Life Lessons

Apologetic Introduction

Every time I give my name I feel apologetic that it’s so long and awkward. I’m conscious that no one can ever spell either my first name and/or my surname. “It’s Siobhan, yes it’s Irish, S-i-o-b… Yeah, the ‘bh’ is a ‘v’ in Irish… Then it’s Kangataran, yeah that’s K-a-n….” And so on.

Growing up in Ireland, my first name was usually pretty straightforward, although I’d end up with errant ‘i’ or an extra ‘h’ every now and then, but people would just stop dead when they saw my surname, and wouldn’t even hazard a guess! Too long, too complicated, not worth the embarrassment. We might not pronounce it the right way but we say it phonetically – Kanga-ta-ran. I’ve had many many versions of spelling and pronunciation both names, (usually involving a Starbucks barista ).

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So my name is different. So what. Why do I feel like I have to apologise every time I say it? What impression does that give? In meetings, networking events, or visiting new offices, I hear confident people owning their (“normal”) more easily understandable names, and I hear myself asking for permission to be there. Apologising for existing.

Even in setting up this blog I didn’t want it to be about me. I wanted it to be somewhere for women to be able to have access to practical information, and connect with other women to discuss anything relating to work. But if the blog is about me, to begin with at least, then I need to take more ownership of this, and stop hiding and apologising for existing.

So. Hi, My name is Siobhan Kangataran. It’s nice to meet you. What’s your name?  

 

6 thoughts on “Apologetic Introduction”

  1. Hi Siobhan Kangataran, I’m Elizabeth John, which is about as straightforward as you can get. However, it seems there are too many abbreviations, I’ve been called, (amongst other things!) Wib, Liz, Lizzie, Beth, Liz-John and Libby. Beth has dropped out, (that was just a maths teacher who loved the name so decided that was it for me) but the other five are in regular circulation. It becomes confusing when I have to remember who I am introducing myself to, and therefore what my name should be to them, also I would have no idea how to refer to myself in the 3rd person!

    So please don’t feel alone with your name struggles!

    Thank you for your fantastic blog, I’ve moved forwards with your support for my business in ways I could have only hoped for.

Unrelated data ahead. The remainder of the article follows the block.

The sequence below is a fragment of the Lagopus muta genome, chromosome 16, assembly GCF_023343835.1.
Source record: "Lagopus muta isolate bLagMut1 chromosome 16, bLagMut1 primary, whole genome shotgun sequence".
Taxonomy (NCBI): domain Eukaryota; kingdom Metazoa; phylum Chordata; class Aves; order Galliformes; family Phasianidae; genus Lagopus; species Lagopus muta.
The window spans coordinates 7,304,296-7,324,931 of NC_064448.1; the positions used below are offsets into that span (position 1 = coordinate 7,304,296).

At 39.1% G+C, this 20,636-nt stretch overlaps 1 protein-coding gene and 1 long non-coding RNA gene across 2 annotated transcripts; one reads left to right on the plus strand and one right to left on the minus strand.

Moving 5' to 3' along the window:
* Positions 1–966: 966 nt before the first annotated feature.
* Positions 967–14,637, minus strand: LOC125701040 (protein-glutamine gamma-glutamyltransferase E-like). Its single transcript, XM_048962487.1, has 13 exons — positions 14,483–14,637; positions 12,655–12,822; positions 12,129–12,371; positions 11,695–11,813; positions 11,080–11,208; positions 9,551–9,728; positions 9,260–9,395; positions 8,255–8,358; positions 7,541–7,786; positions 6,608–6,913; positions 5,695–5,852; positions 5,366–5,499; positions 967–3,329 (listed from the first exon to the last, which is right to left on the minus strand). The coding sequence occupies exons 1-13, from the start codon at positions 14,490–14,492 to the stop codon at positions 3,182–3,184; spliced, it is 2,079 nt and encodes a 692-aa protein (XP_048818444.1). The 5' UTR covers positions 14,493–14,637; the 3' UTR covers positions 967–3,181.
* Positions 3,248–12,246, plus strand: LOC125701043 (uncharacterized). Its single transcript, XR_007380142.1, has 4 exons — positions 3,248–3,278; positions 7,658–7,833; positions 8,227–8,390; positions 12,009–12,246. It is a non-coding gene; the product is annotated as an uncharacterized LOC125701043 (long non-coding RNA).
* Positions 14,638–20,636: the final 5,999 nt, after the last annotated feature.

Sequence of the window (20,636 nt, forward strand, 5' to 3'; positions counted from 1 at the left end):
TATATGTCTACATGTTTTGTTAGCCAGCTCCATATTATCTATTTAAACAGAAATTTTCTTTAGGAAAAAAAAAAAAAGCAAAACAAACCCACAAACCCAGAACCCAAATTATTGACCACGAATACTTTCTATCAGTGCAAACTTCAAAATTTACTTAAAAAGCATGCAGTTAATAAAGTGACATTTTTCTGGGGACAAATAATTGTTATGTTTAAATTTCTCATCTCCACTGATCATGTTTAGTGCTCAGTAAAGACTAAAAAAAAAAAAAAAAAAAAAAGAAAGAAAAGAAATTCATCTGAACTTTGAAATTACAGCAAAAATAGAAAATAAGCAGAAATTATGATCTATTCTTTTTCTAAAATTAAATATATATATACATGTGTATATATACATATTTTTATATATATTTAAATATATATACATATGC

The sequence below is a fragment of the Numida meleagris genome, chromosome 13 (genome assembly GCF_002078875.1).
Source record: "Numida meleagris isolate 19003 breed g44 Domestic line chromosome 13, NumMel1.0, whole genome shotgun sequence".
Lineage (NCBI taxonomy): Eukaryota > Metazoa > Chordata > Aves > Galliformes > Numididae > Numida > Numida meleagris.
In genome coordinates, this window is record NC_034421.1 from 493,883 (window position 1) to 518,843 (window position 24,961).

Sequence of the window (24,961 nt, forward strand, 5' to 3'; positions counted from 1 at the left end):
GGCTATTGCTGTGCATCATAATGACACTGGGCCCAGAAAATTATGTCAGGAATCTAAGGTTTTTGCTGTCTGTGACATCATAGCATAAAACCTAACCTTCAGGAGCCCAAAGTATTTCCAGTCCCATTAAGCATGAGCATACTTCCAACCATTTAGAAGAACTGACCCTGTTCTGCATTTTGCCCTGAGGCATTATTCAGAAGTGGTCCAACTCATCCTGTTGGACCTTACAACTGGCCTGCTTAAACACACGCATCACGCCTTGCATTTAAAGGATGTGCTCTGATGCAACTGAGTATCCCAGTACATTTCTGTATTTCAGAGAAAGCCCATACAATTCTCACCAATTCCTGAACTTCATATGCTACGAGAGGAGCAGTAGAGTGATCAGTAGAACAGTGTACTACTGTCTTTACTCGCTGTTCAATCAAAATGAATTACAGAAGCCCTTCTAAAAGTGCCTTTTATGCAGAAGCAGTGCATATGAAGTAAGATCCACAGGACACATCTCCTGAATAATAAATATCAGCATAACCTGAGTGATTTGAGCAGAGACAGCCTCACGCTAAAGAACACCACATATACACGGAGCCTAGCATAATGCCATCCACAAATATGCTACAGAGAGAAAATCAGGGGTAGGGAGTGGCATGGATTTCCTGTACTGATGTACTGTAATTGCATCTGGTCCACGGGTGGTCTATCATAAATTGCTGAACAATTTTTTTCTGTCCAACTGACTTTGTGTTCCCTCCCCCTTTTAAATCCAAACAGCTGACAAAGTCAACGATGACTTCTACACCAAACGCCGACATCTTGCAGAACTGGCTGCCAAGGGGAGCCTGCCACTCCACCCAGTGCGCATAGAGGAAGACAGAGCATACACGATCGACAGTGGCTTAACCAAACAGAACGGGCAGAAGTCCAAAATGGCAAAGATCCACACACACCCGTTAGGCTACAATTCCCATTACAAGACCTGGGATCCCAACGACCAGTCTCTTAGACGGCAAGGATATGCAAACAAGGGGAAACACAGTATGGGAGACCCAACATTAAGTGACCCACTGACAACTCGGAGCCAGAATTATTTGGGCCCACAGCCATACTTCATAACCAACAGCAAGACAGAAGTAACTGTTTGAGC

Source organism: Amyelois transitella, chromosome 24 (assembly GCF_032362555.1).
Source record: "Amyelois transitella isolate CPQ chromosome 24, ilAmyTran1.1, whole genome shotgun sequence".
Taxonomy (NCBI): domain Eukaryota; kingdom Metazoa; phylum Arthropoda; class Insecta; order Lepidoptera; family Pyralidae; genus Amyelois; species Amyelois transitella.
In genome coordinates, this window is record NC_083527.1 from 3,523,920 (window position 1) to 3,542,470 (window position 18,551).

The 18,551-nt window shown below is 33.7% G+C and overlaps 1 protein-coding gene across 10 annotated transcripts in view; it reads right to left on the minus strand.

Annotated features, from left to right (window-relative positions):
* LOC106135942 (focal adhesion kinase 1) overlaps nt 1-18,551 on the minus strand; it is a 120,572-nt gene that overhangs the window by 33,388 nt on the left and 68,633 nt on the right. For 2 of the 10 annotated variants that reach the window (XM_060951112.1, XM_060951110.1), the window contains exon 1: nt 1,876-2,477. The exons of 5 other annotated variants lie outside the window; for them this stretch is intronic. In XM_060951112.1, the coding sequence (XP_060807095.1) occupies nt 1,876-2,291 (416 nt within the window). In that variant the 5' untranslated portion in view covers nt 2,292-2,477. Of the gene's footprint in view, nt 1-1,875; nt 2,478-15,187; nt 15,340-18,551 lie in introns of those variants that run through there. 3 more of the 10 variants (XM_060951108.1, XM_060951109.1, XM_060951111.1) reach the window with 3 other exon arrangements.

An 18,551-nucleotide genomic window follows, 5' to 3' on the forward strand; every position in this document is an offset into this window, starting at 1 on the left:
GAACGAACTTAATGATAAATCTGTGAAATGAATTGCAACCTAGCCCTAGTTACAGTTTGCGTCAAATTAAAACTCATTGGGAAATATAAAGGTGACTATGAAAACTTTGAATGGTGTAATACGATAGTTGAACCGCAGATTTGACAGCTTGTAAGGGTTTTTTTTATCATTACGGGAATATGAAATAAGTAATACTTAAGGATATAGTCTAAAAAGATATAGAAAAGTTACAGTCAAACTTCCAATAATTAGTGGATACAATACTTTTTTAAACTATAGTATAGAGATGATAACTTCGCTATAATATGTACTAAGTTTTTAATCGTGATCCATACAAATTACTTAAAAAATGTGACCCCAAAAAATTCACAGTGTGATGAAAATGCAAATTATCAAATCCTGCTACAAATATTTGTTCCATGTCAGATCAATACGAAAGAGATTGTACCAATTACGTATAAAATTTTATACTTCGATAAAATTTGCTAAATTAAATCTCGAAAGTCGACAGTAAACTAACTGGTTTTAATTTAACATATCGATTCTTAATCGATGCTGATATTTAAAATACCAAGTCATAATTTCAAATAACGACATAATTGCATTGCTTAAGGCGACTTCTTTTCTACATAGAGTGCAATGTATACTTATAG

Please keep doing what you’re doing and I look forward to reading and sharing more!

    Liked by 1 person

  2. I liked my name. Vicky Johns. A nice solid balanced name. (Obviously I’ve had to deal with the various ways of spelling ‘Vicky’ again Starbucks step right up in this respect!). Then I got married and took the surname of my husband and his family. What a strange feeling! No longer a Johns and not really a Greenwood. (I now use both, which is fun) It’s made me realise how important our name is (well, to me anyway) I always wished I had a spectacularly unusual name, but reading this, I’m probably glad that I’m just Vick…

    Liked by 1 person

  3. Hi Siobhan
    Firstly I am so proud to have you for my niece I too have / still do say my name apologetically hesitantly and wait for it to be mangled in the way it’s pronounced I have to repeat it and spell it and when I say ” it’s Banu ” it’s pronounced like it’s spelt I get any number of variations of spelling and pronounciations. Apart from looking somewhat skeptical when I say my last name is ‘Moloney’ it also gets any number of variations in spelling which I gather is par for the course even in Ireland Although I’ve wished in my younger days I had a simpler easier name to spell and pronounce I’ve never changed it and I’m proud of both my Indian Sanscrit name and my Irish name
    You too can be proud of your gorgeous Irish and Sanscrit name xx

    Liked by 1 person

    1. Aw!! Thank you Auntie Banu!! Isn’t it strange that even when it should be simple, people complicate it, and then we’re the ones who are self conscious?!? I’m trying to not take that on, to be proud of my heritage, and let others either ask for the spelling or let them be embarrassed for getting it wrong. Either way, I’m taking ownership of my name. 😊 xx

      Like

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